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Clinical and Experimental Otorhinolaryngology > Volume 16(2); 2023 > Article
Han, Kim, Ji, and Kwon: The Clinical Features and Risk Factors of Subglottic Cysts in Children: A Clinical Experience Using the Spontaneous Respiration Technique



Subglottic cysts (SGCs) are a rare cause of respiratory distress resulting from upper airway obstruction in infants and young children. Risk factors other than prematurity with a history of endotracheal intubation have not yet been well elucidated. Therefore, we aimed to describe the clinical features and analyze the risk factors of SGCs.


We conducted a retrospective review of medical records of pediatric patients who underwent marsupialization for SGCs between January 2017 and March 2022. These records were then compared with those of controls with a history of neonatal intubation, with a case-to-control ratio of 1:3.


Eleven patients (eight boys and three girls) diagnosed with SGCs and 33 control patients (26 boys and seven girls) were included. All patients had a history of premature birth and neonatal intubation. Symptoms of SGCs appeared at a mean age of 8.2 months (range, 1–14 months) after extubation. The mean duration of intubation was 21.5 days (range, 2–90 days), and the intubation period was longer in patients with SGCs than in controls (21.5±24.8 days vs. 5.3±7.1 days; P<0.001). Furthermore, gestational age (28.3±4.2 weeks vs. 33.8±4.4 weeks; P=0.001) and birth weight (1,134.1±515.1 g vs. 2,178.2±910.1 g; P=0.001) were significantly lower in patients with SGCs than in controls. Multivariable analysis identified the intubation period as an independent risk factor.


This study showed that gestational age, birth weight, and the intubation period were significantly associated with the development of SGCs. Pediatric patients presenting with progressive dyspnea who have the corresponding risk factors should undergo early laryngoscopy for the differential diagnosis of SGC.


Subglottic cysts (SGCs) are rare, benign lesions that cause upper airway narrowing in infants and young children. First reported by Wigger and Tang in 1968, these lesions occur in the subglottic space, the narrowest part of the upper airway [1]. SGCs are formed due to mucosal damage by endotracheal intubation, and the subsequent healing of this damaged mucosa results in the blockage of mucosal glands, leading to the formation of subepithelial or submucosal cysts [2]. Although there have been a few rare reports of congenital SGCs, most SGCs occur in premature infants with a history of endotracheal intubation [3]. The symptoms include stridor, hoarseness, recurrent croup, and failure to thrive as a result of upper airway narrowing.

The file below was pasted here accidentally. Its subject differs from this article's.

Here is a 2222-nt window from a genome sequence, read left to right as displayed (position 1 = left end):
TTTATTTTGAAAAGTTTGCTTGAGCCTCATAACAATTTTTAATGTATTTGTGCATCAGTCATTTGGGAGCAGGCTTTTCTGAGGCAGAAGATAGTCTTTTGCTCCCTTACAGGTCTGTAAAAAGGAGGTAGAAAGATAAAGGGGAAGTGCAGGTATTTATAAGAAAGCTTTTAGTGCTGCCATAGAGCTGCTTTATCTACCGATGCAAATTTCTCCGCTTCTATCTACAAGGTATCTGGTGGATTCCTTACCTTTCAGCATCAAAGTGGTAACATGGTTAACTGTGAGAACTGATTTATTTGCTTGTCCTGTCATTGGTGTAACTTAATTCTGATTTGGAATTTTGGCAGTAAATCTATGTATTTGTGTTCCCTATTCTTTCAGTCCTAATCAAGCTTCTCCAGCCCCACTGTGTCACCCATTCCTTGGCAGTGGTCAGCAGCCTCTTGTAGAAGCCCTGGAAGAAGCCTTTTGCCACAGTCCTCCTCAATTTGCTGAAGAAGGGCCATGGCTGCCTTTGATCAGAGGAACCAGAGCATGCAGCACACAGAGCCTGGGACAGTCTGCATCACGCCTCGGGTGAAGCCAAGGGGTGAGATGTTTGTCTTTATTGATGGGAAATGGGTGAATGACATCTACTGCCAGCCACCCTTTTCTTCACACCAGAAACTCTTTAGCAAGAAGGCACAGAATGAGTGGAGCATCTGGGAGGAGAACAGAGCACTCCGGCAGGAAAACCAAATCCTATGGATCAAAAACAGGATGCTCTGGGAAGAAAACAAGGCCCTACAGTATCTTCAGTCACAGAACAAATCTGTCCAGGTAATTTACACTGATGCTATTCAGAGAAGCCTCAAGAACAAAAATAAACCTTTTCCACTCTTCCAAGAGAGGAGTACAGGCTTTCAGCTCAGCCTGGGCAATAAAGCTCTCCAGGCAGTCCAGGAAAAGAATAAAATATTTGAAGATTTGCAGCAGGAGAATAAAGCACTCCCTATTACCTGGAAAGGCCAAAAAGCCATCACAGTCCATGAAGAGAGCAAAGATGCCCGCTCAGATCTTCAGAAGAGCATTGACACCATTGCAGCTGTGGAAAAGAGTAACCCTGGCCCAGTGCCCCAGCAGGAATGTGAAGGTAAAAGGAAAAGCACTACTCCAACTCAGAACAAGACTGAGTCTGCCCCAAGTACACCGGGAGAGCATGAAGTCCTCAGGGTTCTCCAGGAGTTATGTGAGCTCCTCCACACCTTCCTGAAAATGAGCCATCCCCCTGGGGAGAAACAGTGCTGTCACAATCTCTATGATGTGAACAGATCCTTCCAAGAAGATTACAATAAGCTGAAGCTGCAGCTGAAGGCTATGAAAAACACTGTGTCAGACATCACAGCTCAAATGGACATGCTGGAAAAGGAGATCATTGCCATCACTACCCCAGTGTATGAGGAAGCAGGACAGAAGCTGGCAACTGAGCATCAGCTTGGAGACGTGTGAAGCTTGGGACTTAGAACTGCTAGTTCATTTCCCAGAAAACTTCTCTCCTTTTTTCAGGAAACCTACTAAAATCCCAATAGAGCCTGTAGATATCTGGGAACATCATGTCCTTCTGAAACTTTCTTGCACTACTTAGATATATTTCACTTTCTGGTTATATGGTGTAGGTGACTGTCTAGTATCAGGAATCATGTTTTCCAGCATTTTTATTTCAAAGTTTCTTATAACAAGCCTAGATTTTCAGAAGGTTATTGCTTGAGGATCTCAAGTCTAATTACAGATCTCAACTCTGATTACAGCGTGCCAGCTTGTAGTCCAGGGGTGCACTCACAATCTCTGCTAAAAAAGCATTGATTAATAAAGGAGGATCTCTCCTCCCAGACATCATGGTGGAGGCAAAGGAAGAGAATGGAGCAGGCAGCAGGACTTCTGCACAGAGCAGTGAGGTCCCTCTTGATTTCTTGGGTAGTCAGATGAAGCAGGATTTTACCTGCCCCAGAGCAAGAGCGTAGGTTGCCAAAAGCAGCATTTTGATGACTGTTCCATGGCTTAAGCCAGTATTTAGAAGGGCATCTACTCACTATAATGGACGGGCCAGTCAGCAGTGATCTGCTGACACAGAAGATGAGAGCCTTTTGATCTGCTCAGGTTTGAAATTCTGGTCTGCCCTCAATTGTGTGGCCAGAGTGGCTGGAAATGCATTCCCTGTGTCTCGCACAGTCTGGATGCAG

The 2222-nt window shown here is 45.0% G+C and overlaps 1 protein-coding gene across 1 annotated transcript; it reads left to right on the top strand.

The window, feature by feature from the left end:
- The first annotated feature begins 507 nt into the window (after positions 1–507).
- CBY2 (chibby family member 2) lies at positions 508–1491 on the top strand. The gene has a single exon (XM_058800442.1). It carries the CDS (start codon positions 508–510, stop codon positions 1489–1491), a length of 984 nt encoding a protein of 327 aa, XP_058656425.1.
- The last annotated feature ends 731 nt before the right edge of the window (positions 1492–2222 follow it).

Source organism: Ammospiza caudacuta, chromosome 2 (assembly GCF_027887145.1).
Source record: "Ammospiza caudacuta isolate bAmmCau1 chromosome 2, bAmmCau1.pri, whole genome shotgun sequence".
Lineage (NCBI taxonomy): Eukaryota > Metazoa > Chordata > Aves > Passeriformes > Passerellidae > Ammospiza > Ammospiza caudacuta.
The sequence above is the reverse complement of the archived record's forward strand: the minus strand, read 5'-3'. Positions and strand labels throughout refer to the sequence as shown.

As abnormal breathing sounds are the primary symptom of SGCs, some patients are incorrectly diagnosed with asthma or recurrent croup, and inadequate treatment is provided. In addition, subglottic stenosis, laryngomalacia, vocal cord paralysis, hemangioma, lymphangioma, and foreign bodies that can cause upper airway narrowing should be considered in the differential diagnosis. Although SGCs are often diagnosed using flexible laryngoscopy in outpatient clinics, microlaryngobronchoscopy under general anesthesia can be used to accurately evaluate the extent of the lesion and provide treatment simultaneously.
Marsupialization, the treatment of choice for several types of cysts, is accomplished by a variety of methods, including CO2 and thulium lasers, cold dissection, and laryngeal microdebriders [4-8]. The recurrence rate after treatment has been reported to vary from 0% to 69% [9], and insufficient marsupialization of the cyst is the primary cause of recurrence [10]. Because SGCs occur in the narrow subglottic space, it may be difficult to visualize the surgical field while performing endotracheal intubation.
For efficient marsupialization of SGCs, good exposure of the airway is required with an appropriate level of anesthesia and oxygenation. Apneic anesthesia is the most basic tubeless anesthetic technique for achieving a sufficient surgical field of view, but apnea can be maintained for only 3 minutes or less in children; therefore, its use for SGC treatment in children is limited [11]. Booth et al. [12] reported performing tubeless airway surgery while providing a high flow of warm and humidified oxygen and maintaining an appropriate level of anesthesia using total intravenous (IV) anesthesia in adult patients. We were able to successfully perform marsupialization of SGCs using a technique called “SponTaneous Respiration using IntraVEnous anesthesia and Hi-flow nasal oxygen” (STRIVE Hi) in children [13,14].
As SGCs are a rare cause of stridor in children, only a few studies have reported its clinical features, and the risk factors for SGCs, other than premature birth and history of intubation, are still unknown. Therefore, this study aimed to describe the clinical features and analyze the risk factors of SGCs. We also report our experience of using STRIVE Hi for the marsupialization of SGCs.


Study population